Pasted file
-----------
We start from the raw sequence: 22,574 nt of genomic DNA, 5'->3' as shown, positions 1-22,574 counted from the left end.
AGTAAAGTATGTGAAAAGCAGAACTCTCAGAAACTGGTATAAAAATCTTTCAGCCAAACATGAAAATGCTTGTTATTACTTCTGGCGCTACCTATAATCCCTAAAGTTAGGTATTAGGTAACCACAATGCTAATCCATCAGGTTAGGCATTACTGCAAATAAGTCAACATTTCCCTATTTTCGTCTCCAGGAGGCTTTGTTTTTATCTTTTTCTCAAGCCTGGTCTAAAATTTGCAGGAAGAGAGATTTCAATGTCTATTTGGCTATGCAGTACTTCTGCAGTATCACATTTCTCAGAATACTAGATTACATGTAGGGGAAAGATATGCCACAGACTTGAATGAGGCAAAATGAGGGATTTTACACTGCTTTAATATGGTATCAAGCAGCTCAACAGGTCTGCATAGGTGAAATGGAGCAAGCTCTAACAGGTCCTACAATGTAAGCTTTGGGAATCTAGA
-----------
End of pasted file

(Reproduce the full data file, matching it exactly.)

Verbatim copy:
We start from the raw sequence: 22,574 nt of genomic DNA, 5'->3' as shown, positions 1-22,574 counted from the left end.
AGTAAAGTATGTGAAAAGCAGAACTCTCAGAAACTGGTATAAAAATCTTTCAGCCAAACATGAAAATGCTTGTTATTACTTCTGGCGCTACCTATAATCCCTAAAGTTAGGTATTAGGTAACCACAATGCTAATCCATCAGGTTAGGCATTACTGCAAATAAGTCAACATTTCCCTATTTTCGTCTCCAGGAGGCTTTGTTTTTATCTTTTTCTCAAGCCTGGTCTAAAATTTGCAGGAAGAGAGATTTCAATGTCTATTTGGCTATGCAGTACTTCTGCAGTATCACATTTCTCAGAATACTAGATTACATGTAGGGGAAAGATATGCCACAGACTTGAATGAGGCAAAATGAGGGATTTTACACTGCTTTAATATGGTATCAAGCAGCTCAACAGGTCTGCATAGGTGAAATGGAGCAAGCTCTAACAGGTCCTACAATGTAAGCTTTGGGAATCTAGA